Greenhouse gas (GHG) regulation picks up where Acid Rain legislation left off, but affects far more sources and pollutants. Utility compliance programs face major uncertainties.
Legislative Hot Spots: From Texas to Ohio, New Jersey to Minnesota, Electric Restructuring Games Begin
this legislative calendar is energy tax reform.
Gov. Christine Todd Whitman (R), state Treasurer Brian W. Clymer and BPU President Herbert H. Tate were working with leaders in the Assembly and Senate to overhaul the tax system.
The three administrative offices have proposed repealing New JerseyÆs 13-percent utility (gross receipts) tax, replacing it with a 6-percent sales tax on all retail energy sales. Currently, in New Jersey, only natural gas is sold retail through nonutilities. The proposal also would slap the 9-percent corporate business tax on utility profits.
The two new taxes would together make up half of the more than $900 million raised by gross-receipts tax. Some 70Êpercent of that figure is used for municipal aid. The proposal would phase in over 7Êyears; utilities have protested that is too long.
There may be a ôgrandfatheringö of existing generators, and independent power producers might not be taxed under the changes.
The governor wants the measures passed in the first quarter so tax payments arrive by July 1, which would be in time for the stateÆs fiscal year.
Bagger, who sponsored the flex-rate and alternative rate-making bill that became law in 1995, says restructuring legislation wonÆt come without energy tax reform. During 1997, he says heÆll be meeting with legislators to sketch a proposal for industry restructuring.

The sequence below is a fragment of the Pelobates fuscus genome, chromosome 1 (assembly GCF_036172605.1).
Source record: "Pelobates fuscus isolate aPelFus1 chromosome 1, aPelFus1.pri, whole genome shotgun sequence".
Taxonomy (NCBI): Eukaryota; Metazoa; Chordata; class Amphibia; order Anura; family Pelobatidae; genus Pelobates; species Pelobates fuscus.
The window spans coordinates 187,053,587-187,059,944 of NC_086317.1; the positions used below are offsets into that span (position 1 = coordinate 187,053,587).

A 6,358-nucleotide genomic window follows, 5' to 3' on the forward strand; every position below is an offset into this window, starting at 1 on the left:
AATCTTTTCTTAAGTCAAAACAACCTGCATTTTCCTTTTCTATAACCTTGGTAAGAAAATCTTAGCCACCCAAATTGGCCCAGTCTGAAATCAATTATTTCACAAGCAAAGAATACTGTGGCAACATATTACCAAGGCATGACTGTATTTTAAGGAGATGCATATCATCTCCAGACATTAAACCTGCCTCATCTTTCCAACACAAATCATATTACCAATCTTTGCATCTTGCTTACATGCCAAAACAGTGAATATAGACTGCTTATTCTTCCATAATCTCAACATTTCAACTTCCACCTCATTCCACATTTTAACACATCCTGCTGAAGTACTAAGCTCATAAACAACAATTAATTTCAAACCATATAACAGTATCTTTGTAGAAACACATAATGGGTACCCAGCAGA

ôIÆd be surprised if it were to pass during 1997, but we just canÆt let time go by here,ö Bagger says. ôWeÆve got to start the debate so that maybe, realistically, we pass the energy tax reform in æ97 and pass a major industry restructuring bill during 1998ùin early 1998.ö
The Buckeye Two-Step: Taxes First
Electric restructuring in Ohio promises to go nowhere unless legislators first discover a way to fill the hole created if utilities were taxed at the same rate as other businesses.
Some have projected a gap in public school financing of $150Êmillion. That could devastate schools where power plants operate.
ôItÆs just a huge number,ö says Rep. Priscilla D. Mead (R), 1996 vice chair of the HouseÆs Public Utilities Committee and its expected 1997 chair. ôIÆve heard numbers bigger than that.ö
Utilities donÆt want to leave schools hurting. And since property tax is geographic, there is disparity in funding. In northern Ohio, by the nuclear plants, there are modern school facilities, which is not the case elsewhere in the state.
At the end of last year, the state was awaiting an Ohio Supreme Court decision regarding the constitutionality of state school financing.
ôTherefore the Legislature has been loathe to touch the issue until there is some response from the court,ö Mead says.
She expects the first six months of the 1997 session to be spent on school financing, fundamental to deregulation. Debaters also will examine stranded investments and costs.
Once a tax solution emerges, legislators will move on to restructuring. Already, parties are choosing sides.
The speaker of the House has two yearsÆ tenure and thereÆs an incoming senate president. They were to meet with the governor early in the year to mold a legislative strategy to deal with restructuring. They